Business continuity is an integral part of small and large organizations; it aids the continuance of core operations in the event of disasters. Business continuity planning enables firms to understand the nature of their operations, the way they can respond during a disaster or upon anticipation of a risk (Mwaiwa & Odiyo, 2015). When planning for business continuity, ventures can choose emergency communication and evacuation plans. The strategy aids in development of internal alerts and methods of vacating organizations’ personnel in the event of a disaster. In addition, entities can select information technology (IT) data backup strategies when planning for business continuity. In the event of a disaster, such as cyber-attacks, a firm may lose valuable data; thus, when planning for business continuity, organizations can select IT-oriented data backup plans to deal with potential threats to their information systems. The two strategies of business continuity can help firms secure valuable information and protect the lives of their workforce during disasters.
Today, technology is widely utilized in a significant fraction of organizations to facilitate operations. For instance, the majority of entities rely on technology to secure their networks against cyber threats, and to store large volumes of data, which can easily be retrieved when the need arises. Often, these technologies can be utilized in an inappropriate manner if a firm fails to establish clear policies that govern their use. Hence, various types of strategies such as issue-specific security policy (ISSP), are established to guide employees on the use of organizational technologies. The ISSP serves three primary purposes. First, it provides an overview of specific areas of technology (Whitman & Mattord, 2010). Notably, the policy highlights each technology and its area of utilization. Secondly, it establishes controls in each process, including security measures required to access the technology. Thirdly, the ISSP outlines guidelines to govern the behavior of all employees that utilize the specific technology. For instance, the policy may prohibit workers from testing the security controls. An established and updated ISSP can facilitate the appropriate use of organizational processes.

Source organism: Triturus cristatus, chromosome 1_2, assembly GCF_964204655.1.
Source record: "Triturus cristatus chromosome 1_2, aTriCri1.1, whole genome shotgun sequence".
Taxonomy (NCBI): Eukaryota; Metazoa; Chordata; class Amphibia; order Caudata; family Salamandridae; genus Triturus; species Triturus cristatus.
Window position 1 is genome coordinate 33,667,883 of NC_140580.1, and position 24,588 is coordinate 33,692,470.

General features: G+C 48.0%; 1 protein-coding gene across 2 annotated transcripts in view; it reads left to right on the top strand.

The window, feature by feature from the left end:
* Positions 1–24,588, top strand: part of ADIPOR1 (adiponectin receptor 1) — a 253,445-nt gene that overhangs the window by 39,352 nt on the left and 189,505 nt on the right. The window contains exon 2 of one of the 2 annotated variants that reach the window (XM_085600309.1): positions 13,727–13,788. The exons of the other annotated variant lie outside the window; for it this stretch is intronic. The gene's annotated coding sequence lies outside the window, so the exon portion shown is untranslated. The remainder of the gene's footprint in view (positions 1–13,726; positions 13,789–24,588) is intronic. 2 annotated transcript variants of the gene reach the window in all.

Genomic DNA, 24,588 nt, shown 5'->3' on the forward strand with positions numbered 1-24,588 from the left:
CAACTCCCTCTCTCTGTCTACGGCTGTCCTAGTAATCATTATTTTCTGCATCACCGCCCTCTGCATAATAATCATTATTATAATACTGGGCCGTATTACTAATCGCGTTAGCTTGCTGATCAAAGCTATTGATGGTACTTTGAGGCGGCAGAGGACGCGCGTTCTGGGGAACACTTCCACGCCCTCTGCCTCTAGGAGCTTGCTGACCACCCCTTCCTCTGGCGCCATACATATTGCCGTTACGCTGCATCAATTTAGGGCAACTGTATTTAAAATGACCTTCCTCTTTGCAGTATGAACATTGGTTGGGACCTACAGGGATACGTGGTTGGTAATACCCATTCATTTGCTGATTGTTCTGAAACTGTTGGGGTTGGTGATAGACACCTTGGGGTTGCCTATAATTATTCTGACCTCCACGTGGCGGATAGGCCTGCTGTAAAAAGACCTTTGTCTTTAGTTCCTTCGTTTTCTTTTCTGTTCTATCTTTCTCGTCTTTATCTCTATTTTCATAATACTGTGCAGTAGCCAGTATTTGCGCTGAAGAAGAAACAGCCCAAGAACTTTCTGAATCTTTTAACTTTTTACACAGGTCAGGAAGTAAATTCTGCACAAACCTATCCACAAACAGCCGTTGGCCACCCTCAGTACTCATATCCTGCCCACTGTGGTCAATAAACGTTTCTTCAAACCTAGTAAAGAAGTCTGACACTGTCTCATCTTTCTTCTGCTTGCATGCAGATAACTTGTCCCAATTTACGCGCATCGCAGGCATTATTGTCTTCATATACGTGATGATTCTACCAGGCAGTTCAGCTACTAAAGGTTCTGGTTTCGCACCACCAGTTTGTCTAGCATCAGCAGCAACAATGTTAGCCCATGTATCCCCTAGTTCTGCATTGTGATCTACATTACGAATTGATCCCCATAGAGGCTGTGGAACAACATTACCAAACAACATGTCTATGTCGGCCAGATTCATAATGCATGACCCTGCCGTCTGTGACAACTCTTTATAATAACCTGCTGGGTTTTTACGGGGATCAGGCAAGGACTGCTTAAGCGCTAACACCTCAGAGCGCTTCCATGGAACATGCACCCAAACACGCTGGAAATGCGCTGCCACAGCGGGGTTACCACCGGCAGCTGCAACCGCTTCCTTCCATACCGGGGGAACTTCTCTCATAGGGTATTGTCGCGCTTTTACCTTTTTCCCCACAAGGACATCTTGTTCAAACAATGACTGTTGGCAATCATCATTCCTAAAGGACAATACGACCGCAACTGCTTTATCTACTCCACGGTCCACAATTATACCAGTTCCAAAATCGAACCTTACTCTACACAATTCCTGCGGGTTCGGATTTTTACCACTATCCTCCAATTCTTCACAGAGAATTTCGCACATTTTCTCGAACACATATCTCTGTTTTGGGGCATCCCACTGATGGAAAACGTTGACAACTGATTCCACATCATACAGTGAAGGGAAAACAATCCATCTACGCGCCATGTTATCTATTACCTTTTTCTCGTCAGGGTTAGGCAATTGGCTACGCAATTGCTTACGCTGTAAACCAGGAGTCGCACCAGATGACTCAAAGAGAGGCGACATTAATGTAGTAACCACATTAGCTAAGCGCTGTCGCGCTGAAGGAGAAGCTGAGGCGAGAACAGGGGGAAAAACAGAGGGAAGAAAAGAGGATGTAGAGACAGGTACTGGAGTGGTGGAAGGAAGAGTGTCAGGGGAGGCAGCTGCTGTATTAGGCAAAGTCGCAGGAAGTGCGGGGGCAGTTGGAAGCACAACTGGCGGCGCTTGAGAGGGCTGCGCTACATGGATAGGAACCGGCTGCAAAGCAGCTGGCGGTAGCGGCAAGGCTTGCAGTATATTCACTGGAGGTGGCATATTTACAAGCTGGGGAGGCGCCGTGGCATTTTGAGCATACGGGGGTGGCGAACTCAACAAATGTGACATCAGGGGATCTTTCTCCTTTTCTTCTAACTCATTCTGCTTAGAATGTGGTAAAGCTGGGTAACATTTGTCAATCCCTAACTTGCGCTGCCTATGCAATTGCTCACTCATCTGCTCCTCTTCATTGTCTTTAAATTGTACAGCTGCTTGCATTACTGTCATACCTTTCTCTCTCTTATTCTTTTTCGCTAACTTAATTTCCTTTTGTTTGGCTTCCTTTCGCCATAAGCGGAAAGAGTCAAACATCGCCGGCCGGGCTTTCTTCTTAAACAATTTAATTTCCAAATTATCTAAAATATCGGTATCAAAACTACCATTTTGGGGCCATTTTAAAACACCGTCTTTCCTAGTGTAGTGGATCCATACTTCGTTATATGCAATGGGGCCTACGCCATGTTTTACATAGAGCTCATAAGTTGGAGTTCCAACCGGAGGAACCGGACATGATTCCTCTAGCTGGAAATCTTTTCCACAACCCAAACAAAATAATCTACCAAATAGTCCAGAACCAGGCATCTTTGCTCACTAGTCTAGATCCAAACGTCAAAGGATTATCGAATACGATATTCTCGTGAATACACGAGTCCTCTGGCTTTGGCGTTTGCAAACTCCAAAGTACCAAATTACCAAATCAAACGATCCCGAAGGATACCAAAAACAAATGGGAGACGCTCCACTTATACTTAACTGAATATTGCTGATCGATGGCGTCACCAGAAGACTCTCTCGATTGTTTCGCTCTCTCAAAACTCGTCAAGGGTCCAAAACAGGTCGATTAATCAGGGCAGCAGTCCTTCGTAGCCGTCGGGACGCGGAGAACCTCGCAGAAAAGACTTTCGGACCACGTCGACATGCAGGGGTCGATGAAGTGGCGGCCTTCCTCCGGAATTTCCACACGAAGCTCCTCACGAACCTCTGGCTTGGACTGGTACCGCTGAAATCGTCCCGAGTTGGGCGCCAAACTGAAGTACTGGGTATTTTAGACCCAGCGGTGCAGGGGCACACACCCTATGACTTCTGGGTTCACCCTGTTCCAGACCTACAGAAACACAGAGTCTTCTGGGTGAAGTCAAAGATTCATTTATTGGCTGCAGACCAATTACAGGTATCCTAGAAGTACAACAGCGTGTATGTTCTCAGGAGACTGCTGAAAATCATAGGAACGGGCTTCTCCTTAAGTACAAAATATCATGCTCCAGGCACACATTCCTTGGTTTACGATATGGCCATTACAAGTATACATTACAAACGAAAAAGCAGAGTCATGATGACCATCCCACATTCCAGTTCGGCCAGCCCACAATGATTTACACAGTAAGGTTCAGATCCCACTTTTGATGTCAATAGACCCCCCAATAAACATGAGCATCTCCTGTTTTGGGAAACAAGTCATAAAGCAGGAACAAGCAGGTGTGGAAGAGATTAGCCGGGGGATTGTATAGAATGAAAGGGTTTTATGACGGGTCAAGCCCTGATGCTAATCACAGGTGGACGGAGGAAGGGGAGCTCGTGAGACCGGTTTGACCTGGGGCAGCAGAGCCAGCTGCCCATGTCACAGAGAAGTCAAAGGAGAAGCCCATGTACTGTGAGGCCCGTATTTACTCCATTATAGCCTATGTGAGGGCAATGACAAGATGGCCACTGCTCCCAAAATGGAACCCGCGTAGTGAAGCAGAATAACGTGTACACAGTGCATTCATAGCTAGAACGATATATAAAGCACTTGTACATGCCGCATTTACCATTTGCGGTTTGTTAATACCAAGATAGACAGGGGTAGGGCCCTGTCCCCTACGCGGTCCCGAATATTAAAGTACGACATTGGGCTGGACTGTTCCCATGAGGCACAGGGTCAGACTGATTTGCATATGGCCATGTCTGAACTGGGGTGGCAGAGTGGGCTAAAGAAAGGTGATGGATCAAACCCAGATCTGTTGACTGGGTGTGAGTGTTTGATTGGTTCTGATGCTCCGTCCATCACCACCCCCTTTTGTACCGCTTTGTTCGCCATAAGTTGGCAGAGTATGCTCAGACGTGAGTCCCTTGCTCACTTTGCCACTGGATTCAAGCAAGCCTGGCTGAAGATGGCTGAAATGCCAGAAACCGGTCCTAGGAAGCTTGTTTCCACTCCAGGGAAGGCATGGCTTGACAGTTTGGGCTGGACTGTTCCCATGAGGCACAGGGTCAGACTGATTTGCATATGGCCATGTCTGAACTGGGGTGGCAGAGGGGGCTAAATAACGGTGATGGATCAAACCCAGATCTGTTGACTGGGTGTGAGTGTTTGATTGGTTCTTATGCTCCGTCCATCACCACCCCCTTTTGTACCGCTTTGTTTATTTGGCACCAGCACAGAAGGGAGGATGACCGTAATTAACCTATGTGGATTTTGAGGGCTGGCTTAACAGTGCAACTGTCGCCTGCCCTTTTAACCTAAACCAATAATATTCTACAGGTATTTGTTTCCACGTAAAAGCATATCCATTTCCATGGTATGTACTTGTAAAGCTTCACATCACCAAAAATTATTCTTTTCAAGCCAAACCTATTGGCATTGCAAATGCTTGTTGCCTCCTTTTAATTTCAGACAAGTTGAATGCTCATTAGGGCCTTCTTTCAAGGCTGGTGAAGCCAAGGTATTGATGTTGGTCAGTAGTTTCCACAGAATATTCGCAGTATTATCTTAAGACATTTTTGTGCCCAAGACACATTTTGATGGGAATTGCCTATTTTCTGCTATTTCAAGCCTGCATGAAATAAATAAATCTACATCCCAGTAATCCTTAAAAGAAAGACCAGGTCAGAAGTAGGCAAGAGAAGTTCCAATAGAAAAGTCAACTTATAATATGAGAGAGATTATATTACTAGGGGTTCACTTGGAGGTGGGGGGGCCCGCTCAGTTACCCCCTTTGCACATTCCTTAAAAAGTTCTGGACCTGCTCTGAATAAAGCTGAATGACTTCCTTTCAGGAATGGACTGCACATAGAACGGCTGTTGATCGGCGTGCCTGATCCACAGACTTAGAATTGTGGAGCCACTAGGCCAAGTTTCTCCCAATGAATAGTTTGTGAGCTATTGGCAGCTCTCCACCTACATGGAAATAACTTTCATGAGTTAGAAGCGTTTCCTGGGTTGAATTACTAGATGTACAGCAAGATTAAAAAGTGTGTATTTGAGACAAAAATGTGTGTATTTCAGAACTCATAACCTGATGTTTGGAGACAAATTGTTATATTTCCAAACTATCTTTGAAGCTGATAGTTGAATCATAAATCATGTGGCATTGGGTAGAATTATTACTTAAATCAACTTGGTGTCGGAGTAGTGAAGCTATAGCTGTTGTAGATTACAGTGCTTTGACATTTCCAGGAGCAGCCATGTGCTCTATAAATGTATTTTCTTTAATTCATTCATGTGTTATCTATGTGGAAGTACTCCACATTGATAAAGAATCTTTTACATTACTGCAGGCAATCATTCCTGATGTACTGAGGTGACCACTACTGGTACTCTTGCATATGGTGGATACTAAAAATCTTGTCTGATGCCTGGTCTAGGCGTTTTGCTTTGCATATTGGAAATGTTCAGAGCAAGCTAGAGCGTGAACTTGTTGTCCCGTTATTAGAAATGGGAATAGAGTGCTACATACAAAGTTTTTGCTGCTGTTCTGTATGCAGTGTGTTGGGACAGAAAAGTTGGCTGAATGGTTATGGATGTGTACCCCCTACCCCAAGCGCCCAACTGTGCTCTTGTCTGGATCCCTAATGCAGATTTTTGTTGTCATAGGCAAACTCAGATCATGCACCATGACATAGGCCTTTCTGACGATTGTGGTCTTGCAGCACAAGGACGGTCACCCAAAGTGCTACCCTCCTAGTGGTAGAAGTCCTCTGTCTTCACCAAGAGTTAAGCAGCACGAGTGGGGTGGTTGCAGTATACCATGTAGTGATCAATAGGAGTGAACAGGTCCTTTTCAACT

Apart from external threats, organizations may also face internal pressures in their operations. For instance, Burns et al. (2015) observe that internal threats to an organization’s information arise from organizational insiders who have access and influence over security protocols. Given the multiple adversities associated with breach of organizational information, firms often undertake security, education, training, awareness (SETA) initiatives to enhance internal security. While the SETA is a holistic approach to security, the program serves different purposes. Firstly, the program fosters awareness among employees about potential security threats that can affect organizational information and operations. Secondly, the program educates employees on the importance of security (Burns et al., 2015). Finally, through SETA, employees are trained to adopt security roles. Synthesis of the different components of the program helps promote internal security within ventures.
Burns, A., Roberts, T., Posey, C., Bennet, R., & Courtney, J. (2015). Assessing the role of security education, training, and awareness on insiders’ security-related behavior: An expectancy theory approach. 48th Hawaii International Conference on System Sciences. DOI 10.1109/HICSS.2015.471
Mwaiwa, F., & Odiyo, W. (2015). The strategic effect of crisis management on business continuity management in corporate organizations: A case of Equity Bank Kenya. European Journal of Business and Management, 7(5), 145-154.
Whitman, M., & Mattord, H. (2010). Management of information security. Cengage Learning.